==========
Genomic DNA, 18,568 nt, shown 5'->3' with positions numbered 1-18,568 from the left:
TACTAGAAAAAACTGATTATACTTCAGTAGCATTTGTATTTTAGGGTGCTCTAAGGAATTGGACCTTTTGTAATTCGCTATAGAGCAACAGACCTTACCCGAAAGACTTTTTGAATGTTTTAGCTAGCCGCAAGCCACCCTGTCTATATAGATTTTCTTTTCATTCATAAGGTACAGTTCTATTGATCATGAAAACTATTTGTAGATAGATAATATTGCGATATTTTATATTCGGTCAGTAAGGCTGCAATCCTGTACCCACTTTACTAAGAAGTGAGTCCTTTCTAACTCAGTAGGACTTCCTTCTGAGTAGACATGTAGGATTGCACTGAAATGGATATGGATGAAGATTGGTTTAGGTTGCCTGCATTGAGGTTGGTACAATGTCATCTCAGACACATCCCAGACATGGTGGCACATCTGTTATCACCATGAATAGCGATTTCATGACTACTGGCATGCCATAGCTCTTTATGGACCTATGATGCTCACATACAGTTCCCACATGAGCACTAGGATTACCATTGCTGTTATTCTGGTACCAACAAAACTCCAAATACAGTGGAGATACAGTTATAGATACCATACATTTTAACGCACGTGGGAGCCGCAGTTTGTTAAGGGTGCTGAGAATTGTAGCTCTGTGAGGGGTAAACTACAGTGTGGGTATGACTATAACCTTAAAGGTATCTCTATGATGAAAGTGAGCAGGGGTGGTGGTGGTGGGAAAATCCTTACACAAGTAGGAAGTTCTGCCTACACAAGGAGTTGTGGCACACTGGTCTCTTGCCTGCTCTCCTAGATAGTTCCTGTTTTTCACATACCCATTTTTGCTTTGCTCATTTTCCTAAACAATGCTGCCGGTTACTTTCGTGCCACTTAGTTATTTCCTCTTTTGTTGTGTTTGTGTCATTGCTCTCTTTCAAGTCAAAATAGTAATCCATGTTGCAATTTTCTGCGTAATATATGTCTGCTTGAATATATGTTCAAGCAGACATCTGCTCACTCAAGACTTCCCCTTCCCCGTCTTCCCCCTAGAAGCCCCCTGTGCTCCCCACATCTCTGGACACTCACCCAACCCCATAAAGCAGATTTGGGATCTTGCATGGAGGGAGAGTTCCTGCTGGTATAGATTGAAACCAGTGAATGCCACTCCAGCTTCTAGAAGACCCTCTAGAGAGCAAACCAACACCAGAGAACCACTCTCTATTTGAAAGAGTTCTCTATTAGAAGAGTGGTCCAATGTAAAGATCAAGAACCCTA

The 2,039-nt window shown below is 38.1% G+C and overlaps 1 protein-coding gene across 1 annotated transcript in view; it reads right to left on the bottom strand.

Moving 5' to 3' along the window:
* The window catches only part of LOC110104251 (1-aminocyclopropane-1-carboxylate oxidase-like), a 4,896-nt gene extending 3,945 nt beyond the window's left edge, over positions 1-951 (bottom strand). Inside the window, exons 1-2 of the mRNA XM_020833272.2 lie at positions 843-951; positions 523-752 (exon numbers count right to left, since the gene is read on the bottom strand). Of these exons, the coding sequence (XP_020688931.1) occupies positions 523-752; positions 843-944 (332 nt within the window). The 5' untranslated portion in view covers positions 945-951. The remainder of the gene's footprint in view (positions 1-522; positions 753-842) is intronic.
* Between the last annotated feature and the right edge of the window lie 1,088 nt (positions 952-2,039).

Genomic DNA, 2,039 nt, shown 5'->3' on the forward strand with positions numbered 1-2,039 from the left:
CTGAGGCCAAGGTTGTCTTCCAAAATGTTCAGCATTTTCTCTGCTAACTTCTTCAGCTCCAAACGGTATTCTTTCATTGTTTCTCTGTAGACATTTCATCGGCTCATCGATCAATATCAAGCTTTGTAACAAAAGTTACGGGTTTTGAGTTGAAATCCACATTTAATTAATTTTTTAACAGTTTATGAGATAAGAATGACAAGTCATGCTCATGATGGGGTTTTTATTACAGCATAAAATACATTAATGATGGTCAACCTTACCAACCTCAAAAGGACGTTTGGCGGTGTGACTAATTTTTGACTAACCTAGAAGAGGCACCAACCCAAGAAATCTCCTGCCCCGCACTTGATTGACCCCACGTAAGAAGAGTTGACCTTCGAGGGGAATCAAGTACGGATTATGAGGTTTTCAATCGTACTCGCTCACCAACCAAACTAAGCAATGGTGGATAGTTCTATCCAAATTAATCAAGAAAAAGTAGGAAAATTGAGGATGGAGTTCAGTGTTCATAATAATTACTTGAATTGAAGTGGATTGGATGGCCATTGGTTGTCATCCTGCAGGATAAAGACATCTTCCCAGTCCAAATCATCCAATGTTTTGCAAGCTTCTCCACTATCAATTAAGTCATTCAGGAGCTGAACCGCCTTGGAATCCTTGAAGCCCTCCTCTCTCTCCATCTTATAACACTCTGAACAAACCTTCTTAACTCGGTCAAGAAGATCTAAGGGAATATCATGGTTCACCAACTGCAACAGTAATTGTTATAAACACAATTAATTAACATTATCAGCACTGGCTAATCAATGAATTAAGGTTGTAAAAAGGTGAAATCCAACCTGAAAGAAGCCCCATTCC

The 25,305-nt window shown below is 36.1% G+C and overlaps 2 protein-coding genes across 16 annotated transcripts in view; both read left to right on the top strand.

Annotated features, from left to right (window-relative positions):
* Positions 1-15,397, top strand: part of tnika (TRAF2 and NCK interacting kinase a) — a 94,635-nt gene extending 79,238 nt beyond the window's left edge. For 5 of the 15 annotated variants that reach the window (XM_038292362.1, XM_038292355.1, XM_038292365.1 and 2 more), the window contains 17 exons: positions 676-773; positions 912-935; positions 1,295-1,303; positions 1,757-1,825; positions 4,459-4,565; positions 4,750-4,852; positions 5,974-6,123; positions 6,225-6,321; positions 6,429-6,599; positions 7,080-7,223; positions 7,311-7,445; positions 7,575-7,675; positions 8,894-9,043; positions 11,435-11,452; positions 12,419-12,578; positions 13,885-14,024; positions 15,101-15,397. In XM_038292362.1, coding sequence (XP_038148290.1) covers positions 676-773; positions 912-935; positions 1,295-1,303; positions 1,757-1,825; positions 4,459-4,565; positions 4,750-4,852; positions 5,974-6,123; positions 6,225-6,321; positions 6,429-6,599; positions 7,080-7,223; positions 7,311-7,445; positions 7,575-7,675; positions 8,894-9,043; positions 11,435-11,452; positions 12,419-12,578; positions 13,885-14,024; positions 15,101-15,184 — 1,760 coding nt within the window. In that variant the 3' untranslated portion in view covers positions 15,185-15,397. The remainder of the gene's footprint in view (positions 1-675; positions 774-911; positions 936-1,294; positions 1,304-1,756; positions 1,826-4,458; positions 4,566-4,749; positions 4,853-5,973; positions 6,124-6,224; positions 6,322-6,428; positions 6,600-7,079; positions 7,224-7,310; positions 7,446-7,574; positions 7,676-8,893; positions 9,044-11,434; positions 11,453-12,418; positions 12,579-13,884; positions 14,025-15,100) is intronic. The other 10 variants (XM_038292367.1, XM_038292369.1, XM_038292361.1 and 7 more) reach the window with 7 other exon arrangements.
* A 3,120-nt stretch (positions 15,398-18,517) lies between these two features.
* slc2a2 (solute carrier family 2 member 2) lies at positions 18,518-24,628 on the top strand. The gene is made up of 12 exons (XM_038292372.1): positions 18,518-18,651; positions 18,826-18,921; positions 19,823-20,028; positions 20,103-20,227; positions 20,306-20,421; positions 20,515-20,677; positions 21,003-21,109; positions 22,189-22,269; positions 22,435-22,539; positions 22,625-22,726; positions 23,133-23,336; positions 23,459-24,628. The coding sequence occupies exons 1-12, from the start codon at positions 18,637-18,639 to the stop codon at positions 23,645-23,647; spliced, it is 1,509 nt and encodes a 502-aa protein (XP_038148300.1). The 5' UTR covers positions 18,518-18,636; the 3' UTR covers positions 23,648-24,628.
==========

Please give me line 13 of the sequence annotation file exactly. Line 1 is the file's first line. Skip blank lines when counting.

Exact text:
* slc2a2 (solute carrier family 2 member 2) lies at positions 18,518-24,628 on the top strand. The gene is made up of 12 exons (XM_038292372.1): positions 18,518-18,651; positions 18,826-18,921; positions 19,823-20,028; positions 20,103-20,227; positions 20,306-20,421; positions 20,515-20,677; positions 21,003-21,109; positions 22,189-22,269; positions 22,435-22,539; positions 22,625-22,726; positions 23,133-23,336; positions 23,459-24,628. The coding sequence occupies exons 1-12, from the start codon at positions 18,637-18,639 to the stop codon at positions 23,645-23,647; spliced, it is 1,509 nt and encodes a 502-aa protein (XP_038148300.1). The 5' UTR covers positions 18,518-18,636; the 3' UTR covers positions 23,648-24,628.